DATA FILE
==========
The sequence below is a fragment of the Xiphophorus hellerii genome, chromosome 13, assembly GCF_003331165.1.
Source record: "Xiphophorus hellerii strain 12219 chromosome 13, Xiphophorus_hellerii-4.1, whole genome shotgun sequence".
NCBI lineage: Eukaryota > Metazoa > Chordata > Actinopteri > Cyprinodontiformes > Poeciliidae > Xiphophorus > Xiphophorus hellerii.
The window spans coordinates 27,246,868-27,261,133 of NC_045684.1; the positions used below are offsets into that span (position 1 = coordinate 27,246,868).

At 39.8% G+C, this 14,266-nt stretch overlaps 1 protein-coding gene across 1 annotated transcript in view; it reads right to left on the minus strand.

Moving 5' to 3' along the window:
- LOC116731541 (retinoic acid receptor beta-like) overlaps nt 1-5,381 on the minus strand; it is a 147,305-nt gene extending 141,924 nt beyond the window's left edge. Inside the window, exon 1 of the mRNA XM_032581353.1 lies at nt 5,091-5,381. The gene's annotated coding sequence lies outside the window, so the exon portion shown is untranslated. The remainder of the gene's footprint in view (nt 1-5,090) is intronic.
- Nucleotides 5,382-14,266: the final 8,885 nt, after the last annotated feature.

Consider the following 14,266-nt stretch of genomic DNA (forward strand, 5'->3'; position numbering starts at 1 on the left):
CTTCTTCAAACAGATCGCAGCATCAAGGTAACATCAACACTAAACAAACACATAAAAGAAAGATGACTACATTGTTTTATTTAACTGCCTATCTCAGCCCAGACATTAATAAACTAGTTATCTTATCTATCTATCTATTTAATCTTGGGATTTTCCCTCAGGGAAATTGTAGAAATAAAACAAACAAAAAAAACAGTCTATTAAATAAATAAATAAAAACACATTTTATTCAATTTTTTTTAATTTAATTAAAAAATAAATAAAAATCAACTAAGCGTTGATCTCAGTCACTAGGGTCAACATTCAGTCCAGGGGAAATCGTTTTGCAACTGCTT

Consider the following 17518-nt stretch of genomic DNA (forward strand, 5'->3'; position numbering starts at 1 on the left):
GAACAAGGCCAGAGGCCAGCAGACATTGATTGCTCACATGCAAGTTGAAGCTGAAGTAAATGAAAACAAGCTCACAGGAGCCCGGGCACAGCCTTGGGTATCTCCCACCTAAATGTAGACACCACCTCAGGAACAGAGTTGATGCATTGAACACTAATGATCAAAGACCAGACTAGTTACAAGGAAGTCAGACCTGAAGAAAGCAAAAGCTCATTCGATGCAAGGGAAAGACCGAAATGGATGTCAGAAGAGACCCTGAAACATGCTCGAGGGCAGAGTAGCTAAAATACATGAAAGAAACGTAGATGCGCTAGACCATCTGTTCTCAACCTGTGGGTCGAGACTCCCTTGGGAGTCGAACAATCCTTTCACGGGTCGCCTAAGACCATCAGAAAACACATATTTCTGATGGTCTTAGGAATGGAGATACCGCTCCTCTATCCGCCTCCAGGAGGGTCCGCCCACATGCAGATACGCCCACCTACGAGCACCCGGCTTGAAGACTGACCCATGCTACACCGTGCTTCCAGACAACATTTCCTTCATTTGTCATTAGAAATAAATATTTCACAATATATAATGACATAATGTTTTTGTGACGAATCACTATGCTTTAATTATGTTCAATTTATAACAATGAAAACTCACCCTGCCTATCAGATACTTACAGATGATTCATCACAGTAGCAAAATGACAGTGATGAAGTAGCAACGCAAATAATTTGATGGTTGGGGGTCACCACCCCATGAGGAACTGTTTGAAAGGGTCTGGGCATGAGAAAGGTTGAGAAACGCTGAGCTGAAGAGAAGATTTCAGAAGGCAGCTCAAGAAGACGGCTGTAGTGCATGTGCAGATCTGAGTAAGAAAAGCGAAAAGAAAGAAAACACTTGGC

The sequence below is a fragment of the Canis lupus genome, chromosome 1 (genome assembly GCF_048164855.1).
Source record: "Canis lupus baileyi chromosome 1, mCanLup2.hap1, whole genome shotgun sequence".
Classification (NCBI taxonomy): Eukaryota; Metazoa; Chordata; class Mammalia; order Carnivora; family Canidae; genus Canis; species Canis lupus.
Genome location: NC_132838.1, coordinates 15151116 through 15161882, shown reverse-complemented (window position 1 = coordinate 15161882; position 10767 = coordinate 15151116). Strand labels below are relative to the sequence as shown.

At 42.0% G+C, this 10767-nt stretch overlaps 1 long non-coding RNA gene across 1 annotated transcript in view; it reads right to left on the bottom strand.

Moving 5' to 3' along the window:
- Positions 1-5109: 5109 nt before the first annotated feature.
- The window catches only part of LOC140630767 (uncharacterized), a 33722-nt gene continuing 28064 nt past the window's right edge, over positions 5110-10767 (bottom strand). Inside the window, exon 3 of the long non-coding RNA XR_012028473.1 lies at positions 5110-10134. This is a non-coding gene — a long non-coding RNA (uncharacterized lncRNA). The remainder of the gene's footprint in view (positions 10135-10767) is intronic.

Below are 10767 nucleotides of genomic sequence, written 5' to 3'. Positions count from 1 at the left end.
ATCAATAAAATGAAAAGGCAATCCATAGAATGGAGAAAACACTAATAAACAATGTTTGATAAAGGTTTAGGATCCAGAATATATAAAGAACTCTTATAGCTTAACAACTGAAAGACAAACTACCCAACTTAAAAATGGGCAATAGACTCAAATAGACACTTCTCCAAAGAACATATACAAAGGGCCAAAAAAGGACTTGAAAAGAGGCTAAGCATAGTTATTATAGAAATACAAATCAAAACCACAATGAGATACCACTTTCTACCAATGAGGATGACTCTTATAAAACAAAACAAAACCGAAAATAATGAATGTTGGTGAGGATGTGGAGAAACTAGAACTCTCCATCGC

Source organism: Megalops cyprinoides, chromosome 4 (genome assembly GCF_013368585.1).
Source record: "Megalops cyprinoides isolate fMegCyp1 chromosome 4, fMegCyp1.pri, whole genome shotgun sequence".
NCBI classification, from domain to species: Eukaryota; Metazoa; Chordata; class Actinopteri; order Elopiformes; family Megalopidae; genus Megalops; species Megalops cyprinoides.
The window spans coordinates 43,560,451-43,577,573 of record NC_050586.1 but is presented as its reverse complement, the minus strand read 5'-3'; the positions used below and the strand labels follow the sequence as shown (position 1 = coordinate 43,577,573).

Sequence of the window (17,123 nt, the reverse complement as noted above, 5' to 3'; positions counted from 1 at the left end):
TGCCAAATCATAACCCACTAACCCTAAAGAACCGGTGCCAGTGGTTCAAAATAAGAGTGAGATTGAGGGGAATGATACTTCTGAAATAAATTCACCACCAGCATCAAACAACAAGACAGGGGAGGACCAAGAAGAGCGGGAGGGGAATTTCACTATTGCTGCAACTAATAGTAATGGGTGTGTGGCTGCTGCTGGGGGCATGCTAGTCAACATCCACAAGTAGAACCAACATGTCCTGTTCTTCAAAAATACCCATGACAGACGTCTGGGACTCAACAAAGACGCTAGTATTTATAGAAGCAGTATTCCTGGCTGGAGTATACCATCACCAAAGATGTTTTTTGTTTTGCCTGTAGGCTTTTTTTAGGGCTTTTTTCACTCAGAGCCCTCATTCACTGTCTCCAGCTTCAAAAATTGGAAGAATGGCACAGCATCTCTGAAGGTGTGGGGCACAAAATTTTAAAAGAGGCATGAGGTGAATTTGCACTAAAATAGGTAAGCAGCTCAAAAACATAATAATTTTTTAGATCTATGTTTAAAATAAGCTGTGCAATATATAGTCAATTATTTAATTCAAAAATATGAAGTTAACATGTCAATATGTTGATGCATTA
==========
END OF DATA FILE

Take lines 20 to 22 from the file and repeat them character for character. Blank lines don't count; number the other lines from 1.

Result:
- The window catches only part of LOC140630767 (uncharacterized), a 33722-nt gene continuing 28064 nt past the window's right edge, over positions 5110-10767 (bottom strand). Inside the window, exon 3 of the long non-coding RNA XR_012028473.1 lies at positions 5110-10134. This is a non-coding gene — a long non-coding RNA (uncharacterized lncRNA). The remainder of the gene's footprint in view (positions 10135-10767) is intronic.

Below are 10767 nucleotides of genomic sequence, written 5' to 3'. Positions count from 1 at the left end.
ATCAATAAAATGAAAAGGCAATCCATAGAATGGAGAAAACACTAATAAACAATGTTTGATAAAGGTTTAGGATCCAGAATATATAAAGAACTCTTATAGCTTAACAACTGAAAGACAAACTACCCAACTTAAAAATGGGCAATAGACTCAAATAGACACTTCTCCAAAGAACATATACAAAGGGCCAAAAAAGGACTTGAAAAGAGGCTAAGCATAGTTATTATAGAAATACAAATCAAAACCACAATGAGATACCACTTTCTACCAATGAGGATGACTCTTATAAAACAAAACAAAACCGAAAATAATGAATGTTGGTGAGGATGTGGAGAAACTAGAACTCTCCATCGC